At the end of yesterday’s post, I made a somewhat bold statement:
Each new member of the company must:
- Buy a share (The Lord Chamberlain’s Men)
- Be able to extend the living of the company
- Have multiple talents (or be willing to develop some)
I can hear some of you (and when I was younger, I would have been among you) protesting the first rule. “But I’m poor,” you cry. “Where am I supposed to get money to buy a share in a startup theater company? I can barely make rent.” The flip response might be to point out that Shakespeare likely didn’t have that kind of money on hand either, but he figured out a way; or alternatively, to point at all the young filmmakers maxxing out their credit cards to make a small-budget film. But neither really answers the question, which is a fair one.
And I must admit that the answer is based more on personal conviction than historical necessity. After all, Robert Porterfield didn’t ask the Barter Theater company members to do anything but show up, right? Daniel Quinn didn’t make Hap and C. J. pony up to become co-owners either.
As I said earlier, I am writing out of a conviction that it is important for the future of the theater for its artists to wrest control of the means of production, which means being an owner. And startups (that’s what a new theater company is) are usually bootstrapped by their founders, at least at first. (Pitching to venture capitalists usually comes much later in the process, and isn’t always a happy situation when the VC’s start putting the screws to you to start turning a profit.)
More importantly, however, my experience is that theater companies in the US don’t stay together long enough to capitalize on the benefits of continuity. It makes sense to me that Shakespeare wrote Titus Andronicus and the three parts of Henry VI when he was new to the company, and that Hamlet came after six years together.
And often the reason that contemporary companies split up is that many of the members didn’t really commit beyond the first show. Once the beer-soaked energy is gone, and when that first show is over (and has more than likely lost money because there wasn’t really a plan beyond “Let’s do a show!”), some members head for the exits and the next audition for something that might pay them a salary–i.e., they escape back to being employees.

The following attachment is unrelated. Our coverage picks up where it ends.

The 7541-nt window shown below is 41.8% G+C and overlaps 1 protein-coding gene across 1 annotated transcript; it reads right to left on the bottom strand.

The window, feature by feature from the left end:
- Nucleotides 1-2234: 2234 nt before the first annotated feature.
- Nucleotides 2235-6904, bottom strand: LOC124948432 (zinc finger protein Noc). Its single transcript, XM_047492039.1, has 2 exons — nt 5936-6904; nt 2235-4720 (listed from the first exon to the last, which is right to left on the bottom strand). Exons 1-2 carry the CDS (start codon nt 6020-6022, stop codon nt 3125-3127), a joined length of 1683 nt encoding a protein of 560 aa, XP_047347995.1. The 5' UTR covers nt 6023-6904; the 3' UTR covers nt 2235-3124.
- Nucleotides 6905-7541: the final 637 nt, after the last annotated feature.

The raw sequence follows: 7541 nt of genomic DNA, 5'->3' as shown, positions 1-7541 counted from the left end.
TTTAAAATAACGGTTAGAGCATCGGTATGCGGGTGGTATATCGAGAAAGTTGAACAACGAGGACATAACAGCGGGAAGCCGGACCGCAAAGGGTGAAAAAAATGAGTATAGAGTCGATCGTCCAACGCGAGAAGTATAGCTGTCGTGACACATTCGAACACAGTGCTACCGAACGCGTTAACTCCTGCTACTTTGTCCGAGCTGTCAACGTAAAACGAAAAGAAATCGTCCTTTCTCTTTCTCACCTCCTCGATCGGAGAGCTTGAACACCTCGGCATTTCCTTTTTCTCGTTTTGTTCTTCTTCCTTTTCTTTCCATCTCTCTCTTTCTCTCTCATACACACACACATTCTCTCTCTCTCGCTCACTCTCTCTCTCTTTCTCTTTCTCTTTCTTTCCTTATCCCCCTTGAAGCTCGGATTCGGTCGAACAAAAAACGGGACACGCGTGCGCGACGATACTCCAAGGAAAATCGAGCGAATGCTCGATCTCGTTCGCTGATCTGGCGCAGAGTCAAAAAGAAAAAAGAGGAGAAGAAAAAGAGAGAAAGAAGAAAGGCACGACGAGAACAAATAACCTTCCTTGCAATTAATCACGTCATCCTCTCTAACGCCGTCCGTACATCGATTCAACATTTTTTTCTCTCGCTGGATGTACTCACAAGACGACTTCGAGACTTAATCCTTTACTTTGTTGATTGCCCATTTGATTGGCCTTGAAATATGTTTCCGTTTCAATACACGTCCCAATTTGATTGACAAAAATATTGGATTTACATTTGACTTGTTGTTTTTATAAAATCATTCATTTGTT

You don’t want these folks; you want someone who’s in it for the long haul.
I think that it should be much harder to join a company, and much harder to leave one. I want company members who have weighed their other options and committed to being a part of something ongoing that is based on a vision they share.
So how much are we talking?
For Shakespeare, becoming a Householder cost him around 70 pounds at a time when the average artisan made 10 pounds a year, and a playwright made 6 pounds for writing a play. Let’s do some math.
Shakespeare cranked out three plays in 1599/1600. That’s 18 pounds, so buying his share cost him about four years work.
A day-laborer made about 10 pounds a year. If we use the lowest US minimum wage as a means of making an estimate ($7.25/hr), that comes to $15,080/yr. Shakespeare paid 70 pounds for his share, so seven times that: $105,560.
Did I hear a gasp? I sure as hell gasped when I wrote it. I had to remind myself that his possible annual revenue would be 100 pounds, which makes it a bit more palatable, since theoretically he’d make back his investment in the first year and a 40% profit, but still damned scary. It puts into perspective the level of risk Shakespeare and his fellow Householders were taking. Failure would have ruined them.
But no, I’m not suggesting that each potential company member needs to come up with $100K (although how many theater artists have “invested” similar amounts in order to get an MFA from NYU?). But the investment ought to be large enough to make walking away difficult. Very difficult. Yes, the famed comedian Will Kemp walked away from the Lord Chamberlain’s Men after what seems to have been a dispute with Shakespeare over Kemp’s tendency to improvise, but he sold his share to other company members.
Becoming part of a theater company should involve serious thought. It may take a while for everybody to come up with their portion. That’s OK, there’s no rush. And since this is a long-term commitment, each member needs to consider whether they can imagine working together that long. It’s a relationship, not a shomance.
But to reiterate: if everything went right, Shakespeare anticipated getting his investment back very quickly. That’s a critical orientation. Believing in the possibility of such a thing–that theater can simulataneously be good and make money–requires a real change of orientation for most contemporary theater people, who have accepted the belief that theater is a losing game that requires annual fundraising to balance the books.
This model is not a nonprofit, it’s a Limited Liability Partnership. More on that tomorrow.
forming a company (part 4): for profit or nonprofit? –>
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